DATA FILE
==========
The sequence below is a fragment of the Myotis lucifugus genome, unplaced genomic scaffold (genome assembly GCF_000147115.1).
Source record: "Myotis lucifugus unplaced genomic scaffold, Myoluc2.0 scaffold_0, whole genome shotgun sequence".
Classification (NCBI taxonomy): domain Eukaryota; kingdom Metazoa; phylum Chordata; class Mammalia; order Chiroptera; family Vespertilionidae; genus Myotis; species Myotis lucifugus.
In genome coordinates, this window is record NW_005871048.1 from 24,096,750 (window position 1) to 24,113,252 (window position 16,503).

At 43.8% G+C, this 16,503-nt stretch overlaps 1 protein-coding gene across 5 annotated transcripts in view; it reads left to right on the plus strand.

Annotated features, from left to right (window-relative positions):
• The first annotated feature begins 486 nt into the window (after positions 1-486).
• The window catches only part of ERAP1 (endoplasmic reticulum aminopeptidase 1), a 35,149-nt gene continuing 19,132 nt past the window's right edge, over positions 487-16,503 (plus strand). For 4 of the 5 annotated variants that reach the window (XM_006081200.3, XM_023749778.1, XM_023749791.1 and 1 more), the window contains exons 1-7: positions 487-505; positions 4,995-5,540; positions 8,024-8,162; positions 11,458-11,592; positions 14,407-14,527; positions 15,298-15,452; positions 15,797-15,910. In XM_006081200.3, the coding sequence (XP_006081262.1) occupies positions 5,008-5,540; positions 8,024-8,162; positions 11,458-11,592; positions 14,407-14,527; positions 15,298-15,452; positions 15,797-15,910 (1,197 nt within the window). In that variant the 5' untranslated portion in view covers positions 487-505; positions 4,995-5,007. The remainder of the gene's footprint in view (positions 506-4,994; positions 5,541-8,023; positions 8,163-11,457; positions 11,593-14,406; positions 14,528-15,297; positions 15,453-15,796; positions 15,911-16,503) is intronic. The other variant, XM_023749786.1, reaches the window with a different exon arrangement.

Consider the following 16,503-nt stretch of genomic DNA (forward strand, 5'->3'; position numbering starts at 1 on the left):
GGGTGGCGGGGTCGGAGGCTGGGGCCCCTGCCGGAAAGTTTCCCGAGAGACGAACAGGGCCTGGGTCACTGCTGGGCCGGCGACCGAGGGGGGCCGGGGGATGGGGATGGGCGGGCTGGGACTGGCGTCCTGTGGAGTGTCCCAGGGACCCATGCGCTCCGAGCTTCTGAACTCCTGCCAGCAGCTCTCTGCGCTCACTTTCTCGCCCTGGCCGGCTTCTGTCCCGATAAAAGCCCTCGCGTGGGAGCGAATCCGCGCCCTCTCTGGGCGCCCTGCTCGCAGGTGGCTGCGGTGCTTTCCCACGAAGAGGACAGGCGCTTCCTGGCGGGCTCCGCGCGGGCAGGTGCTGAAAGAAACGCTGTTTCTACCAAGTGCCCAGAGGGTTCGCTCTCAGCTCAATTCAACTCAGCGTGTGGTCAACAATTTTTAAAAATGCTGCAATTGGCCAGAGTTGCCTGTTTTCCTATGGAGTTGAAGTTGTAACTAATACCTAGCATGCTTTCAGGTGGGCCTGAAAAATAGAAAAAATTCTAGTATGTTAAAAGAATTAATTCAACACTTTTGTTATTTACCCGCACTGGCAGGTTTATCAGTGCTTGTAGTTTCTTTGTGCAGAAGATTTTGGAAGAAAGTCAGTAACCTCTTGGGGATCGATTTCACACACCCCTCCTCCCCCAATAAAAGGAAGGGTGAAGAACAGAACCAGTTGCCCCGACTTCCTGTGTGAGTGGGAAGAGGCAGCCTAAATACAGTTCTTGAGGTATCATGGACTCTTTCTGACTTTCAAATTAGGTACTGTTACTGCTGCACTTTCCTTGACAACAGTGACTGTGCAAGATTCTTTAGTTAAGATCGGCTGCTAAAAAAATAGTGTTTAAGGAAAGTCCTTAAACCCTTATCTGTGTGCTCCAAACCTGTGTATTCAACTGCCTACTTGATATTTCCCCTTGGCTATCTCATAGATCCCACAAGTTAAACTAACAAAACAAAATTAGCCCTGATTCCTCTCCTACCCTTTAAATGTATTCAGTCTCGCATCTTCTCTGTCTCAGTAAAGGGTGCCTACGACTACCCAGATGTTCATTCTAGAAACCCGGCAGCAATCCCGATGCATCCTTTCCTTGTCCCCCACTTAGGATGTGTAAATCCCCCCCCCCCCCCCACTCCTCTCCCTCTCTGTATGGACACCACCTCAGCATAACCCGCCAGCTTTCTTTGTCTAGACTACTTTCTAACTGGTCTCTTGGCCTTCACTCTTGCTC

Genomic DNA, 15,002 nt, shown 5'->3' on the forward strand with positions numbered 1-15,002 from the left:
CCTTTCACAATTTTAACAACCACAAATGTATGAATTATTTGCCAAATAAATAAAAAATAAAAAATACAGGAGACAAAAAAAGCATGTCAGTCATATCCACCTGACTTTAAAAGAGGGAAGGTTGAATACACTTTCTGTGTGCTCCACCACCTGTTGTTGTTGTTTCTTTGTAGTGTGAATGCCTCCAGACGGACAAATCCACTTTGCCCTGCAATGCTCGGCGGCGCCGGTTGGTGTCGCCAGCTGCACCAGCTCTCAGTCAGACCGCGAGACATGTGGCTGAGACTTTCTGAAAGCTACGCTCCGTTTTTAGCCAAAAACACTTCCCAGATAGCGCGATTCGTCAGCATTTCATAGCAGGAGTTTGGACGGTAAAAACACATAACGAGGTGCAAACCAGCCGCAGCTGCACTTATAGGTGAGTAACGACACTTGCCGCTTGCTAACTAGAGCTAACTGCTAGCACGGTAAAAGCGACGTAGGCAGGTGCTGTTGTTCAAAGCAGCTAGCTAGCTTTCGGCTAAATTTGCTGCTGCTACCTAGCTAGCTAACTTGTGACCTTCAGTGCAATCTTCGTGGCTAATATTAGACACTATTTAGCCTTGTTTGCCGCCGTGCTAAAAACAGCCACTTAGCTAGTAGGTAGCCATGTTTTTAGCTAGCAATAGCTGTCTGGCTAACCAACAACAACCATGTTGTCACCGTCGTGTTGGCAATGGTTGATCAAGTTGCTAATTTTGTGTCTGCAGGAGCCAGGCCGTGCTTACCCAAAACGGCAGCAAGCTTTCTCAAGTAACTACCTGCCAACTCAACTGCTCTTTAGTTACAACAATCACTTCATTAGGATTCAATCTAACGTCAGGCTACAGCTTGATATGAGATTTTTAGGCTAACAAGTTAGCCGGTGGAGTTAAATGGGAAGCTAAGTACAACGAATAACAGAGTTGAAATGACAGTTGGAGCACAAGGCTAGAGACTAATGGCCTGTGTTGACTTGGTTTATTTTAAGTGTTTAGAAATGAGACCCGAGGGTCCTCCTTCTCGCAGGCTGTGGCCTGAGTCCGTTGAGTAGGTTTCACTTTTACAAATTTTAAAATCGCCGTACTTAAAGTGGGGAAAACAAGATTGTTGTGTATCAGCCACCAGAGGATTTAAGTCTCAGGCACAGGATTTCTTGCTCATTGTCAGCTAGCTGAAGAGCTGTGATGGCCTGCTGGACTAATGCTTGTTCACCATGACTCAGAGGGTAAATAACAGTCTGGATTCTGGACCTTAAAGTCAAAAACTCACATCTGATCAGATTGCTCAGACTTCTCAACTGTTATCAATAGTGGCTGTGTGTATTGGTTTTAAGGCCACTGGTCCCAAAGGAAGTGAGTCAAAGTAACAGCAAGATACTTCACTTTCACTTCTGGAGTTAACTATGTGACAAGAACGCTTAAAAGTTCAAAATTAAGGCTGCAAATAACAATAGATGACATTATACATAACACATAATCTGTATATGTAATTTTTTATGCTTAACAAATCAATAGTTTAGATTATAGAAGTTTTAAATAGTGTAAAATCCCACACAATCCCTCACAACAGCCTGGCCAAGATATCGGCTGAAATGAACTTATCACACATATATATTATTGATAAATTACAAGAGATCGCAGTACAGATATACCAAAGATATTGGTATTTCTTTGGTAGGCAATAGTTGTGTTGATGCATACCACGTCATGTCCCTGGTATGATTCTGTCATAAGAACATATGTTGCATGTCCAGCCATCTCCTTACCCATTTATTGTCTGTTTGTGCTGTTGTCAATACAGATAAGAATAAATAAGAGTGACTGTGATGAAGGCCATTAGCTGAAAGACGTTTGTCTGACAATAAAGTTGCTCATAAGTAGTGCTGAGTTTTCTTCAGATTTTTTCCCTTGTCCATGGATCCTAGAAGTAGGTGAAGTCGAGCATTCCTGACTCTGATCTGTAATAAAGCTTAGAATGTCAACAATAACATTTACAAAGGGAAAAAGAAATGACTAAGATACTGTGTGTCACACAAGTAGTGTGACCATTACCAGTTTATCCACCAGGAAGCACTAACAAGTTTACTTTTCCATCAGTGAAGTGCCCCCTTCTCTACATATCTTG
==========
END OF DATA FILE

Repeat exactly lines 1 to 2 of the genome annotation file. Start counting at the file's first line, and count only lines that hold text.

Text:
The sequence below is a fragment of the Myotis lucifugus genome, unplaced genomic scaffold (genome assembly GCF_000147115.1).
Source record: "Myotis lucifugus unplaced genomic scaffold, Myoluc2.0 scaffold_0, whole genome shotgun sequence".